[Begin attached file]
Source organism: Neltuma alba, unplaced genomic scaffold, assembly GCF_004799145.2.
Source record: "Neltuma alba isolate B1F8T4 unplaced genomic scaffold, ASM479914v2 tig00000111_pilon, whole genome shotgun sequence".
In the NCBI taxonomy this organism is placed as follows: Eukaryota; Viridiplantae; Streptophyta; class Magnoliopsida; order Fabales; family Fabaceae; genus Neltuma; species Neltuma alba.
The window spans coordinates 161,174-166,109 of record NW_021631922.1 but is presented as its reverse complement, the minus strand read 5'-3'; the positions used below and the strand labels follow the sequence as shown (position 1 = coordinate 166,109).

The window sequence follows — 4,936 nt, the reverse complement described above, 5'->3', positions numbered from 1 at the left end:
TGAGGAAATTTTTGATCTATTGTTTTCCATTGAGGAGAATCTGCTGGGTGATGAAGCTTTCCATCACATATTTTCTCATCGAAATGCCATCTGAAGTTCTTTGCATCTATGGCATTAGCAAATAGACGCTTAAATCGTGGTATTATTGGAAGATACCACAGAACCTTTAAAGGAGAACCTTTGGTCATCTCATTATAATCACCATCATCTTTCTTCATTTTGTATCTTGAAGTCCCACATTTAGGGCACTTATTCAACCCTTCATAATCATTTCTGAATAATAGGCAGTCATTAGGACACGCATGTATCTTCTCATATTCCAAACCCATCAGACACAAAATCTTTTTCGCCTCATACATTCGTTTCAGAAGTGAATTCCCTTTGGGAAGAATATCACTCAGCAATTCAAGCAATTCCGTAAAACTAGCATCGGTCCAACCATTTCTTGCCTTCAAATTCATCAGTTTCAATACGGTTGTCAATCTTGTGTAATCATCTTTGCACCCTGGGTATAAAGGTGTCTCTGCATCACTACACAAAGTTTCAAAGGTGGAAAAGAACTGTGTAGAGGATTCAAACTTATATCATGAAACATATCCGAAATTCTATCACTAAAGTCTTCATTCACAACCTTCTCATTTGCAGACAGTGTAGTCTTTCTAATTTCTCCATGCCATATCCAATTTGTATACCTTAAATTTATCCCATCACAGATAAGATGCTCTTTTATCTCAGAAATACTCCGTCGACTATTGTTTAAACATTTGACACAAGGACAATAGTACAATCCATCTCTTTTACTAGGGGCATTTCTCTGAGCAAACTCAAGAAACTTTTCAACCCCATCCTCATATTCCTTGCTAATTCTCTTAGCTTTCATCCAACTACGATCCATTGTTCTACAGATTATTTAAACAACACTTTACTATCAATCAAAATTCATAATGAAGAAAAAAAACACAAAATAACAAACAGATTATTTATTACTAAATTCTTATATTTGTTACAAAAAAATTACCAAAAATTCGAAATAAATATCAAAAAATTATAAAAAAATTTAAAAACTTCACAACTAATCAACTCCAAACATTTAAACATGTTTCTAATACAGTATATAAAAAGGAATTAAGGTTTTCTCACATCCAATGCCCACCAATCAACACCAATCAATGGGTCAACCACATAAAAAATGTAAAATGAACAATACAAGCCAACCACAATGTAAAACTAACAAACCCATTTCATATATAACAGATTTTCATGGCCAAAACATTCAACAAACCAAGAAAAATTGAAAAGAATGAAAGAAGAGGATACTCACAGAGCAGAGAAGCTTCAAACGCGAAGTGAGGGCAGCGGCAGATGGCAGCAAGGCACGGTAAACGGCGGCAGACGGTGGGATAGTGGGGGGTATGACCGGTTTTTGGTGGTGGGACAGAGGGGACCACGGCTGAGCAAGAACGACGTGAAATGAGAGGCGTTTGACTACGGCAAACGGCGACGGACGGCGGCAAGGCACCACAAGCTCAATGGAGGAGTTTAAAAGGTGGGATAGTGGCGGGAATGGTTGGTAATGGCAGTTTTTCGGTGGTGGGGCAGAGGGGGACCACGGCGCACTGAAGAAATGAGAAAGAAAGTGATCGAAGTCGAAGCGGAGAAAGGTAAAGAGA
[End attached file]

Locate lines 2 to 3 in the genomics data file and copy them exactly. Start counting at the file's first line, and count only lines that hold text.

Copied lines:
Source record: "Neltuma alba isolate B1F8T4 unplaced genomic scaffold, ASM479914v2 tig00000111_pilon, whole genome shotgun sequence".
In the NCBI taxonomy this organism is placed as follows: Eukaryota; Viridiplantae; Streptophyta; class Magnoliopsida; order Fabales; family Fabaceae; genus Neltuma; species Neltuma alba.